Posts Tagged ‘Corneille’

Blackpaint 289

August 20, 2011

Guggenheim Bilbao – Painterly Abstraction

Great exhibition, based on Gug’s own collection, including Ab exes, colour fielders and even minimalist/post painterly abstractionists like Frank Stella – seems to bely the title, but maybe that room wasn’t part of the main show – doesn’t matter.

Asger Jorn

A beautiful Asger entitled “Green Ballet”; usual Jorn goblin faces and globular, floating things in a green sea.  Loads of brilliant colours and textures swirling around, that made me want to go straight home and paint.

Sam Francis

“Red and Black”,  cluster of red globules, rising into a Prussian blue, then black upper field.  Also “Shining Back”, that characteristic Francis indigo, violet blue with orange, sliding/dripping down the unbleached canvas.

Jack Twarkov

“Red Lode” – fiery coals of red piled at the base; rest looks like grey-black, but on closer inspection, it contains fields of dark blue and green.

Jose Guerrero

“Signs and Portents”; awful title, but striking picture – yellow, orange, blue with black dabs, swipes and dribbles.

Corneille

“Spell of the Island” – There was a painting in the Tate Britain by Gillian Ayres a while ago that resembled the parts of a full English breakfast spread out; this Corneille looks like a giant yellow pizza with the Ayres bits gathered round and on it like toppings and side dishes.  It’s very enjoyable.

Conrad Marca-Relli

Collages produced by overlapping cuts of shaped canvas – a strange, Diebenkorn – like effect.  Never heard of him before.

More from Guggenheim next time.

Pretention

A correspondent has taken me to task for calling “Last Year in Marienbad”  pretentious;  I think all art contains pretention – difficult to see how you can make anything worthwhile without overreaching sometimes, and doing something laughable/ludicrous/ridiculous.  Sometimes you get the sublime and the ridiculous in the same work.  This especially applies to film makers – I can think of bits of both in the work of Tarkovsky, Tarr, Pasolini…  Bunuel and Fellini, of course, are both sublime at all times.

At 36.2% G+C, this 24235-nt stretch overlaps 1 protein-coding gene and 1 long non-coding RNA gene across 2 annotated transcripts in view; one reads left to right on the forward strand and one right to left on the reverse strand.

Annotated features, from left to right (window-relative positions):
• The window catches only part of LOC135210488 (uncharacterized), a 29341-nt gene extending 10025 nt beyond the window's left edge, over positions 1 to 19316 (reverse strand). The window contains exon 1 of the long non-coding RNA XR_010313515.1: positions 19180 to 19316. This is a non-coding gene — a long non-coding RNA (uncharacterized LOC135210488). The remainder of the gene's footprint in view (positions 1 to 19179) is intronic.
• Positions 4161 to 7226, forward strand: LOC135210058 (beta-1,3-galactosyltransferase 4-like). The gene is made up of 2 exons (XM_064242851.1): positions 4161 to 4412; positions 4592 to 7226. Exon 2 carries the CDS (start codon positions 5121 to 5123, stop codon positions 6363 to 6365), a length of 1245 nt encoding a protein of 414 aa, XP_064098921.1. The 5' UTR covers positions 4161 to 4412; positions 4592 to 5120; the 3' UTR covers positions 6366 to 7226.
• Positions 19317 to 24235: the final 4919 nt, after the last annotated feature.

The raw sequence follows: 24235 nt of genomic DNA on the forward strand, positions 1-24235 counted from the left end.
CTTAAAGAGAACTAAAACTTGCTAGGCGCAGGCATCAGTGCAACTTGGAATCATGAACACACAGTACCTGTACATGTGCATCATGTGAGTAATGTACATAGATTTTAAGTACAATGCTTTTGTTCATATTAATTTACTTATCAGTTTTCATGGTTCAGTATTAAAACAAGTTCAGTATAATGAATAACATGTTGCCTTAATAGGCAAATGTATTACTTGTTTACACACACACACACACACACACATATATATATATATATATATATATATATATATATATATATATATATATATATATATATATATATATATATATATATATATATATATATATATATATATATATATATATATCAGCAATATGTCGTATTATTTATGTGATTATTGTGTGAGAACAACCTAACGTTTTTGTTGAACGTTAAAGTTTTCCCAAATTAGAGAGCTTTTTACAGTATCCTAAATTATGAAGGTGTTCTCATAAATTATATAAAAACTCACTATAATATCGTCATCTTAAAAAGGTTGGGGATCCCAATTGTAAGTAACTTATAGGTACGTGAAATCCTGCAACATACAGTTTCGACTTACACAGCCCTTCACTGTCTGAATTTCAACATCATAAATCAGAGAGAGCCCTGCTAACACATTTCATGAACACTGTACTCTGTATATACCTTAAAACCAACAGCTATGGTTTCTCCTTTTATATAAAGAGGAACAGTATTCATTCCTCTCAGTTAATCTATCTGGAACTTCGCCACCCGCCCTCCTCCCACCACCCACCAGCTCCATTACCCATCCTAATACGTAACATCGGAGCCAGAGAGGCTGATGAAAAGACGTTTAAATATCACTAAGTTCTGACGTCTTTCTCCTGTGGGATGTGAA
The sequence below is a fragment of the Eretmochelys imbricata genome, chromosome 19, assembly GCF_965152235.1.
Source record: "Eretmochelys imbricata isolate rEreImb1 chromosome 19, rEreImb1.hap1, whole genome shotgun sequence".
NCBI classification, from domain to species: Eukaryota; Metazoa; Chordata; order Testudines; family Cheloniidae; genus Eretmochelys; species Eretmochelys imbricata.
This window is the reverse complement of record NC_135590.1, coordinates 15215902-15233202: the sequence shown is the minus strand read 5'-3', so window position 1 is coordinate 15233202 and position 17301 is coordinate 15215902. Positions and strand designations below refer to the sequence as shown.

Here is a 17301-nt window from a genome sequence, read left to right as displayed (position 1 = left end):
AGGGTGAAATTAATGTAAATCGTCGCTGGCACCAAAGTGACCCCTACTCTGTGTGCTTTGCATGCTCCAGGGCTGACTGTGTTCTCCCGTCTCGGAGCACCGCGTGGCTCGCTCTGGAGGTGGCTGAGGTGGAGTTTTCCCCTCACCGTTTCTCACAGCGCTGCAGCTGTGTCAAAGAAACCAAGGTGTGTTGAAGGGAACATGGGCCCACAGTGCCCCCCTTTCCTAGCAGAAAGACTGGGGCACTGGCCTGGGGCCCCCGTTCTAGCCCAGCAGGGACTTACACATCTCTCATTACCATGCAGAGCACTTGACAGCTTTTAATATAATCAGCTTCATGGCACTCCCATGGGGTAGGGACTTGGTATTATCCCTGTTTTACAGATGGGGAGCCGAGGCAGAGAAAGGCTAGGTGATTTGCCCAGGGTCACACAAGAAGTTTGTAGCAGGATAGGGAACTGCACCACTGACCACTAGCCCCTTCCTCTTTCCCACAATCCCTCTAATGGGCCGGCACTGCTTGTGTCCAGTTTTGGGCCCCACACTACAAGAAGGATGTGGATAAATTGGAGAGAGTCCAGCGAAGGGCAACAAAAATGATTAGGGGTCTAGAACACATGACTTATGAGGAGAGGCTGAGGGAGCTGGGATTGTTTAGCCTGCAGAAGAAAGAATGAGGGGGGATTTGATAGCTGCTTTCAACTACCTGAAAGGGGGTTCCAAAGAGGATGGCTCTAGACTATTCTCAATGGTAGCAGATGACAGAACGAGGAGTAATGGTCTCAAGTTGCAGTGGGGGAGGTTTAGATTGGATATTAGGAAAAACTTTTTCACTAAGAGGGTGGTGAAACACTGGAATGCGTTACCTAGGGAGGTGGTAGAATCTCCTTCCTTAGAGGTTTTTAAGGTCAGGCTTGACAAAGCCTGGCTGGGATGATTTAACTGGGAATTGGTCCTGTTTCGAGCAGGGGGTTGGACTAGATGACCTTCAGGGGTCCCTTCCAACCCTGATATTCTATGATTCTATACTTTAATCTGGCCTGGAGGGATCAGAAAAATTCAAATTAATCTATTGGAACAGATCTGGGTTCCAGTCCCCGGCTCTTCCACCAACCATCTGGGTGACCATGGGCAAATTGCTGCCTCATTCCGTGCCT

Thomas Hardy

Some great scenes in “Return of the Native”;  two men gambling frenziedly by night on the open heath – by the light of glowworms!  A secret assignation, in which the agreed sign that the man has arrived is the throwing of a moth into a candle flame!  Can you imagine arriving on time to meet your lover and then having to chase moths around until you find one slow enough…

The Two Gentlemen of Verona

Re-reading this for the first time since 1989, and I think there is clear evidence that Shakespeare lost interest and wanted to get on to the next play.  Proteus is about to rape Silvia (Valentine’s beloved) when he is prevented – but he says sorry to Valentine.  I’m paraphrasing here, as you might guess, but Valentine’s reaction boils down to; “Oh well, if you’re sorry, that’s OK – let’s be friends again and you can have her.”  Lots of phrases that foreshadow Romeo and Juliet.

 

Yes, the fingers are part of this work.

Blackpaint

19.08.11

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Blackpaint 190

September 9, 2010

Michelangelo’s Method

Should have checked out Wikipedia before I wrote yesterday’s blog; I was quite wrong, as usual.  He didn’t use cartoons and pricking – he did paint directly onto the wet plaster, with no previously prepared markers.  Sometimes he worked from a small drawing divided into a grid.  Incredible, isn’t it? 

Corneille

His obituary in the Guardian today.  When CoBrA exhibited in Amsterdam in 1948, there were fist fights at poetry readings during the exhibition.  That’s what art should provoke; punters should want to punch the artist for having the effrontery to show such offensive rubbish;  these days, the only reactions are from religious fanatics.. oh, and those who didn’t like the Myra Hindley hands portrait and those who thought photos of unclothed children encouraged paedophiles.. so, yes, people are still prepared  to be provoked – but by the content, rather than the style.

I would welcome a riot at my next private view; pity I can’t afford to pay people to be offended by my paintings.  I bet some artists have done that in the past…

Alphabetical Art Books